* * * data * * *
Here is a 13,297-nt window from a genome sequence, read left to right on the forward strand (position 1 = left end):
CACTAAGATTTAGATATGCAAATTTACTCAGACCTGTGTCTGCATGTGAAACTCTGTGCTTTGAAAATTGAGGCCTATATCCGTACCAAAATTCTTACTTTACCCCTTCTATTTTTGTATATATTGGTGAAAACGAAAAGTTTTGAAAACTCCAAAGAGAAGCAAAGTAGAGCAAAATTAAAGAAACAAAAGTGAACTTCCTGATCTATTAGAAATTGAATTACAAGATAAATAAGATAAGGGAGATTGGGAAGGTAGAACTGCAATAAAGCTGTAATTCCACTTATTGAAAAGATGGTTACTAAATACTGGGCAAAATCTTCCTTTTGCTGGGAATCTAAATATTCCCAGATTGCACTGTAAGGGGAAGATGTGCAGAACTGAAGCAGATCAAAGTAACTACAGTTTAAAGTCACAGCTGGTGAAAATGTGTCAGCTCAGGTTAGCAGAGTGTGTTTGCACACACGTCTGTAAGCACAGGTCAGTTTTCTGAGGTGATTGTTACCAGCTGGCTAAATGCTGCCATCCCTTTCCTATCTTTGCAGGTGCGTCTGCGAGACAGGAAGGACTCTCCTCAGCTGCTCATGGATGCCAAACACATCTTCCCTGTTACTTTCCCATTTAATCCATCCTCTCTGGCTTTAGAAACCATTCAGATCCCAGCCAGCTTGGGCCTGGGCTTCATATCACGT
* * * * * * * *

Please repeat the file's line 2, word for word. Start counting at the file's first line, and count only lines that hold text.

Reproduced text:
CACTAAGATTTAGATATGCAAATTTACTCAGACCTGTGTCTGCATGTGAAACTCTGTGCTTTGAAAATTGAGGCCTATATCCGTACCAAAATTCTTACTTTACCCCTTCTATTTTTGTATATATTGGTGAAAACGAAAAGTTTTGAAAACTCCAAAGAGAAGCAAAGTAGAGCAAAATTAAAGAAACAAAAGTGAACTTCCTGATCTATTAGAAATTGAATTACAAGATAAATAAGATAAGGGAGATTGGGAAGGTAGAACTGCAATAAAGCTGTAATTCCACTTATTGAAAAGATGGTTACTAAATACTGGGCAAAATCTTCCTTTTGCTGGGAATCTAAATATTCCCAGATTGCACTGTAAGGGGAAGATGTGCAGAACTGAAGCAGATCAAAGTAACTACAGTTTAAAGTCACAGCTGGTGAAAATGTGTCAGCTCAGGTTAGCAGAGTGTGTTTGCACACACGTCTGTAAGCACAGGTCAGTTTTCTGAGGTGATTGTTACCAGCTGGCTAAATGCTGCCATCCCTTTCCTATCTTTGCAGGTGCGTCTGCGAGACAGGAAGGACTCTCCTCAGCTGCTCATGGATGCCAAACACATCTTCCCTGTTACTTTCCCATTTAATCCATCCTCTCTGGCTTTAGAAACCATTCAGATCCCAGCCAGCTTGGGCCTGGGCTTCATATCACGT